In an atmosphere of skepticism towards trade liberalization, reaching the pre-crisis average global trade growth of 6 percent is unlikely. The standstill in multilateral trade negotiations had encouraged countries to turn to plurilateral negotiations instead. However, these have not yet led to significant progress in goods and services liberalization. The long-negotiated Trans-Pacific Partnership appears to be another nail in the coffin of western-led trade, at least in the short-term.

The slowdown of global trade in the midst growing protectionist sentiments is particularly alarming, and history shows why. In the aftermath of the Great Depression in the 1930s, the United States raised its import tariffs, only to face retaliation from other countries. This only worsened the recession and slashed more than half of global trade. Today’s western leaders are treading on a dangerous route by introducing restrictive trade measures.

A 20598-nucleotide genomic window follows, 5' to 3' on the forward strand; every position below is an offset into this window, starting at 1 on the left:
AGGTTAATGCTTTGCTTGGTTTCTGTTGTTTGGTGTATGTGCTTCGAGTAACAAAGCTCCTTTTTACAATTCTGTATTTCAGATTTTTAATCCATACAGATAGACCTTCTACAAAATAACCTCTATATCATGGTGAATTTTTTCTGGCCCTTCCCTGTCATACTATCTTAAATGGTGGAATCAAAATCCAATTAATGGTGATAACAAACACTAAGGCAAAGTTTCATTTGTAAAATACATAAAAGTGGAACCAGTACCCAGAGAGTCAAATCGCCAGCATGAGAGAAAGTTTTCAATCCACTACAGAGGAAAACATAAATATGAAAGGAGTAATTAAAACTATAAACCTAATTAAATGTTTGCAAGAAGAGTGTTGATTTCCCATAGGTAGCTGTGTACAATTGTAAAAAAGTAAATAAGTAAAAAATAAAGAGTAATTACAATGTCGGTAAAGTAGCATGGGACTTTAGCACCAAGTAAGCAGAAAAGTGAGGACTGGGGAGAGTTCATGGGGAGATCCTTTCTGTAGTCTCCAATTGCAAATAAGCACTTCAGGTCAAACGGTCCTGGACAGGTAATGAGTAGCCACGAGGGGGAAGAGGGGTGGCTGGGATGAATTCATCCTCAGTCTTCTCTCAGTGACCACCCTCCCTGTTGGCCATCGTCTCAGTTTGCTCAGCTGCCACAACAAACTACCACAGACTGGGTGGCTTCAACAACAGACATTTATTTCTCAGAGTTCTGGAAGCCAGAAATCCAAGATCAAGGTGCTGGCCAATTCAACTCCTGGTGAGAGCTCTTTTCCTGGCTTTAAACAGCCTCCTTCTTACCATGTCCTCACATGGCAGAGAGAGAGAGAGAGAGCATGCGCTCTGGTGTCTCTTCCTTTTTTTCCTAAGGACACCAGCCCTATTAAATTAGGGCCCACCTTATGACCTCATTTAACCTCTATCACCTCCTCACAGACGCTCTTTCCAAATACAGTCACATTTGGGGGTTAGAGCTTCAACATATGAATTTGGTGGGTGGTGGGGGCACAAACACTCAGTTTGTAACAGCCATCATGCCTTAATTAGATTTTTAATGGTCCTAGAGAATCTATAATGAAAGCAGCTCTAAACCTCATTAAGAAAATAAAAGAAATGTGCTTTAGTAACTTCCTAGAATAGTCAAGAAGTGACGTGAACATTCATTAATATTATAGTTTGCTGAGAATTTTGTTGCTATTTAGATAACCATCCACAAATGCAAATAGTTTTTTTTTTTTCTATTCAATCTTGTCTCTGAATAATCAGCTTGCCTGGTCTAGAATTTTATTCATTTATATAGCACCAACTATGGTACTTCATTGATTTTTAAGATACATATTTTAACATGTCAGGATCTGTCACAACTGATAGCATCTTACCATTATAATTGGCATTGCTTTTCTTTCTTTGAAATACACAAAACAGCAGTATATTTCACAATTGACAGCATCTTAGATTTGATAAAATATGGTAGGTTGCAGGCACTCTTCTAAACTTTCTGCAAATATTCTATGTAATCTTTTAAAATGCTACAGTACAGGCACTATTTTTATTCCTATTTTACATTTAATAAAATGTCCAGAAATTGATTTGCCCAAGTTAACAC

In Asia, the prospect of increasing protectionism in the west poses a huge threat to its trade growth. The number of antidumping cases filed against Asian exporters has risen by over 50 percent in the last five years. Protectionism can harm smaller countries  — particularly those with export-oriented economies — that have limited resources to cushion against external shocks.

A rethink in the rules of global trade?

There are growing calls for a more moderate form of globalization, arguing that today’s volatile politics is partly rooted in excessive globalization. Dani Rodrik, a Harvard economist, has argued that democracy, national determination, and economic globalization cannot be pursued simultaneously. Despite the merits of trade, citizens have not equally reaped its benefits.